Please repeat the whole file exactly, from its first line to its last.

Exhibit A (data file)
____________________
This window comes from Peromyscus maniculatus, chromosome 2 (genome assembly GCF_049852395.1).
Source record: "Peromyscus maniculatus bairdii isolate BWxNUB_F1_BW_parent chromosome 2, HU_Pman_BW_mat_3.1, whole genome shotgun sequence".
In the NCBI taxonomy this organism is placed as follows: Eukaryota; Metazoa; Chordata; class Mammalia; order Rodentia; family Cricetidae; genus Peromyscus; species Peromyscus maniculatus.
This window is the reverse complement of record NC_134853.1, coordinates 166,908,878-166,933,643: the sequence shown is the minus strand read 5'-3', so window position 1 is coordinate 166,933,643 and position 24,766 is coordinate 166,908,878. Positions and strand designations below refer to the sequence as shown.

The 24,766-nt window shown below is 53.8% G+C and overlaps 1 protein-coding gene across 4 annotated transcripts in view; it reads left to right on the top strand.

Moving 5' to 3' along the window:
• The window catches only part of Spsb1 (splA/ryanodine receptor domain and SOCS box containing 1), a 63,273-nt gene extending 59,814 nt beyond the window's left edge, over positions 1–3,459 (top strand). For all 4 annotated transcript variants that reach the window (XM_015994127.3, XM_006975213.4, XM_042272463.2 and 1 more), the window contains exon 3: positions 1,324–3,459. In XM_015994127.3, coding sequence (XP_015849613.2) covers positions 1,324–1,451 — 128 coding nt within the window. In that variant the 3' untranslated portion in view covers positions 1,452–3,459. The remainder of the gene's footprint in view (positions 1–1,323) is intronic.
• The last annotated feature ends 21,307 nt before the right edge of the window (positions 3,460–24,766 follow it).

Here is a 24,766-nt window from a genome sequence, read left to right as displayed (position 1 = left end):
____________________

This window comes from Peromyscus maniculatus, chromosome 2 (genome assembly GCF_049852395.1).
Source record: "Peromyscus maniculatus bairdii isolate BWxNUB_F1_BW_parent chromosome 2, HU_Pman_BW_mat_3.1, whole genome shotgun sequence".
In the NCBI taxonomy this organism is placed as follows: Eukaryota; Metazoa; Chordata; class Mammalia; order Rodentia; family Cricetidae; genus Peromyscus; species Peromyscus maniculatus.
This window is the reverse complement of record NC_134853.1, coordinates 166,908,878-166,933,643: the sequence shown is the minus strand read 5'-3', so window position 1 is coordinate 166,933,643 and position 24,766 is coordinate 166,908,878. Positions and strand designations below refer to the sequence as shown.

The 24,766-nt window shown below is 53.8% G+C and overlaps 1 protein-coding gene across 4 annotated transcripts in view; it reads left to right on the top strand.

Moving 5' to 3' along the window:
• The window catches only part of Spsb1 (splA/ryanodine receptor domain and SOCS box containing 1), a 63,273-nt gene extending 59,814 nt beyond the window's left edge, over positions 1–3,459 (top strand). For all 4 annotated transcript variants that reach the window (XM_015994127.3, XM_006975213.4, XM_042272463.2 and 1 more), the window contains exon 3: positions 1,324–3,459. In XM_015994127.3, coding sequence (XP_015849613.2) covers positions 1,324–1,451 — 128 coding nt within the window. In that variant the 3' untranslated portion in view covers positions 1,452–3,459. The remainder of the gene's footprint in view (positions 1–1,323) is intronic.
• The last annotated feature ends 21,307 nt before the right edge of the window (positions 3,460–24,766 follow it).

Here is a 24,766-nt window from a genome sequence, read left to right as displayed (position 1 = left end):